Effects of mild ozonisation on gene expression and nuclear domains organization in vitro

C. Scassellati, M. Costanzo, B. Cisterna, A. Nodari, M. Galiè, A. Cattaneo, V. Covi, G. Tabaracci, C. Bonvicini, M. Malatesta

Research output: Contribution to journalArticlepeer-review


In the last two decades, the use of ozone (O3) as a complementary medical approach has progressively been increasing; however, its application is still limited due to the numerous doubts about its possible toxicity, despite the low concentrations used in therapy. For an appropriate and safe clinical application of a potentially toxic agent such as O3, it is crucial to elucidate the cellular response to its administration. Molecular analyses and transmission electron microscopy were here combined to investigate in vitro the effects of O3 administration on transcriptional activity and nuclear domains organization of cultured SH-SY5Y neuronal cells; low O3 concentrations were used as those currently administered in clinical practice. Mild ozonisation did not affect cell proliferation or death, while molecular analyses showed an O3-induced modulation of some genes involved in the cell response to stress (HMOX1, ERCC4, CDKN1A) and in the transcription machinery (CTDSP1). Ultrastructural cytochemistry after experiments of bromouridine incorporation consistently demonstrated an increased transcriptional rate at both the nucleoplasmic (mRNA) and the nucleolar (rRNA) level. No ultrastructural alteration of nuclear domains was observed. Our molecular, ultrastructural and cytochemical data demonstrate that a mild toxic stimulus such as mild ozonisation stimulate cell protective pathways and nuclear transcription, without altering cell viability. This could possibly account for the positive effects observed in ozone-treated patients.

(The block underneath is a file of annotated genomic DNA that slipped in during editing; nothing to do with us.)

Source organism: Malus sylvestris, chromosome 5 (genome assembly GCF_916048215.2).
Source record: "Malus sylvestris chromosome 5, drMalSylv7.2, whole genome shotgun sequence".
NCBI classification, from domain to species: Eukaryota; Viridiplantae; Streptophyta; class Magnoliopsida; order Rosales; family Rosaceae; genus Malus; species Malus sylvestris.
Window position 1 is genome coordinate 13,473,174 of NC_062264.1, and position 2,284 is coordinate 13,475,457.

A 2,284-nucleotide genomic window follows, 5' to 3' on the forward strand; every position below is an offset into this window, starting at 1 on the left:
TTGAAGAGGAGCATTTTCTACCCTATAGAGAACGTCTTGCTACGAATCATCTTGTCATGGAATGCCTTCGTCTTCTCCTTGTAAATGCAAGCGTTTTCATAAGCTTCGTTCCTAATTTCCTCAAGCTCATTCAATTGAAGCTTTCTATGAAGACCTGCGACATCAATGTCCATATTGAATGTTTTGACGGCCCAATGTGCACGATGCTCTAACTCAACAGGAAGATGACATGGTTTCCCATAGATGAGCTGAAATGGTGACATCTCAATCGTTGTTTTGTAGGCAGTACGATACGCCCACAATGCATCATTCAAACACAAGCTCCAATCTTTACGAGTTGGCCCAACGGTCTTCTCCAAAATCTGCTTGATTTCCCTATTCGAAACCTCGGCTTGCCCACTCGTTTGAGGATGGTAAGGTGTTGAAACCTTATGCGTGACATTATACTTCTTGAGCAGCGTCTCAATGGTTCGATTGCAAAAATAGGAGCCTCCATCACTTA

Original languageEnglish
Pages (from-to)100-110
Number of pages11
JournalToxicology in Vitro
Publication statusPublished - Oct 1 2017


  • Cell nucleus
  • Human neuroblastoma cells
  • Ozone
  • Transmission electron microscopy
  • Whole gene expression

ASJC Scopus subject areas

  • Toxicology


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